On the steep hillsides of southwestern Honduras, traditional ‘slash-and-burn’ cultivation of maize, beans and other food crops has led to widespread deforestation and environmental degradation. Many farmers have abandoned the age-old practice of allowing cleared fields to lie fallow long enough for tree cover to grow back and for the soil to recover. Without trees to anchor the depleted soil, erosion has increased, reducing the quality of water and its availability to downstream users. As agricultural productivity declines, rates of rural poverty and malnutrition have risen^1^’ 2.

Recognizing that slash-and-burn cultivation was unsustainable, farmers in the Honduran department of Lempira developed a low-cost, resource conserving system for growing their crops^1^. Instead of clearing the forest and burning vegetation, they adopted a ‘slash-and-mulch’ approach. They begin by broadcasting sorghum or beans in an area of well-developed, naturally regenerated secondary forest. After planting, they selectively cut and prune the trees and shrubs, and spread the leaves and small branches on the soil surface to create a layer of mulch. High-value timber, fruit and fuelwood trees are left to grow^1^^,^ 2.

Once the sorghum and beans have been harvested, maize is planted (maize is not used as a ‘pioneer crop’ because mulch slows the emergence of its seedlings). Farmers continue to prune trees to ensure that the crops have sufficient sunlight, while leaves, branches and crop residues are used to maintain a semi-permanent soil cover. The soil is not tilled, and fertilizer is applied only when needed^2^.

In the early 1990s, the Food and Agriculture Organization began working closely with local farmers and farmers’ groups to develop and disseminate those practices, which have become known as the Quezungual Slash-and-Mulch Agroforestry System, or QSMAS^1^. The system has since been adopted by more than 6 000 low-income farmers in southwestern Honduras^2^.

Using QSMAS, those farmers have been able to double the productivity of shifting cultivation – maize yields have risen from 1.2 tonnes to 2.5 tonnes per ha, and bean yields from 325 to 800 kg^1^. Increased productivity has improved food security and has allowed farmers to set aside space in their fields to explore different options for producing food. Almost half of the farmers who have adopted QSMAS use some part of their land, and their additional income, to diversify production, primarily to home gardens and livestock^2^.

Honduran farmers have embraced the system because it is founded on familiar, indigenous farming practices, is more productive and profitable than slash-and-burn agriculture, and delivers many other benefits. By retaining soil moisture and preventing erosion, QSMAS has made farms more resilient to extreme weather events, such as a drought in 1997 and Hurricane Mitch in 1998. The system also reduces the time required to prepare the land and control weeds – an important consideration in an area where labour scarcity is a major constraint to improving farm productivity.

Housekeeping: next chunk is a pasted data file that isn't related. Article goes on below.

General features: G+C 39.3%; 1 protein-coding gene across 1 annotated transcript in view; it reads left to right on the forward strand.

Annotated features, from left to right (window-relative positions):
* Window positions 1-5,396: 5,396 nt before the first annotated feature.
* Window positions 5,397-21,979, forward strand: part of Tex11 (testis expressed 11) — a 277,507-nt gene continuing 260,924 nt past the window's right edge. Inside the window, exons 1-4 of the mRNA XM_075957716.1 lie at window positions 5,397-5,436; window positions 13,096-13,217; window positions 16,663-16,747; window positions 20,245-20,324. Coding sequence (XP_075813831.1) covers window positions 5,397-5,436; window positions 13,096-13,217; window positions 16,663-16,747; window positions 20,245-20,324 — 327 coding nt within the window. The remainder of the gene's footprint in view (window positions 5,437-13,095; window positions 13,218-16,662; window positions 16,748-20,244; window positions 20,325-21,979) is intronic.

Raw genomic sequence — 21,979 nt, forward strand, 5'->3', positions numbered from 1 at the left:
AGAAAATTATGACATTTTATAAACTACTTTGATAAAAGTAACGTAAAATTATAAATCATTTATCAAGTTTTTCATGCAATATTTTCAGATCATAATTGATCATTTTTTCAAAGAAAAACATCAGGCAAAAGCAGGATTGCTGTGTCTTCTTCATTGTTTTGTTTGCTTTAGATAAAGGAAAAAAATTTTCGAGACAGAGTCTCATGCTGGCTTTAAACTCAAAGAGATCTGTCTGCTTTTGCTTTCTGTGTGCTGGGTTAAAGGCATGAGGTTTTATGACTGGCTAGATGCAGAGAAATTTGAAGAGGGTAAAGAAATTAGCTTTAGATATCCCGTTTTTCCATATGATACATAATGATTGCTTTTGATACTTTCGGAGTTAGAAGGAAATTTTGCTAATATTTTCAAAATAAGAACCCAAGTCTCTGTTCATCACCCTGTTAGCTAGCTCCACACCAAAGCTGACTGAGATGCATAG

Rural communities also benefit from improved water quality, as well as increased water availability during the November to April dry season. The trees retained on QSMAS farms meet around 40 percent of households’ fuelwood needs^2^.

The success of QSMAS was also due to the fact that local communities and extension workers were encouraged to share ideas and learn from each other. Thanks to that participatory process, the impact of QSMAS has reached beyond the farmers’ fields. Once they became more aware of the problems created by deforestation, community institutions banned the use of slash-and-burn^2^.

In 2005, the International Center for Tropical Agriculture (CIAT) undertook a four-year project with the goal of furthering the development of QSMAS and improving the livelihoods of the rural poor. The Center sought to identify the main principles behind QSMAS management, the biophysical benefits that make the system resilient, the social factors that lead to its acceptance, and other maize-producing areas where it could be adopted.

During trials on 15 plots, the differences between slash-and-burn and slash-and-mulch emerged clearly in measures of sustainability and resilience. A QSMAS production cycle allows for around 10 to 12 years of cultivation of annual crops, followed by seven years of fallow. In contrast, slash-and-burn yields begin to decline from the second year of cropping |FIGURE 3.3|. In slash-and-burn agriculture, the nitrogen content of the soil decreases over time, but it increases significantly on QSMAS plots. By measuring methane and nitrous oxide emissions and carbon stocks sequestered in the soil and trees, CIAT also found that the global warming potential of QSMAS is only a quarter that of slash-and-burn agriculture^2^.

The maize production system has spread to other regions of Honduras and to El Salvador, Guatemala and Nicaragua, where farmers have often adapted its basic practices – progressive pruning, permanent soil cover, minimal soil disturbance and efficient use of mineral fertilizer – to local conditions^3^.

In trials in Guatemala, maize yields rose by 11 to 25 percent in soils enriched with the prunings of Gliricidia sepium trees. Adoption rates reached 88 percent in areas where the system was promoted^2^.


In Nicaragua, where farmers learned about slash-and-mulch from visiting Honduran farmers, maize yields at validation sites were more than double those under slash-and-burn, while profitability increased by 83 percent. As a result, by 2010 more than half of the farmers in one Nicaraguan community had adopted QSMAS. Nicaragua’s Institute of Agricultural Technology is now promoting the system^4^.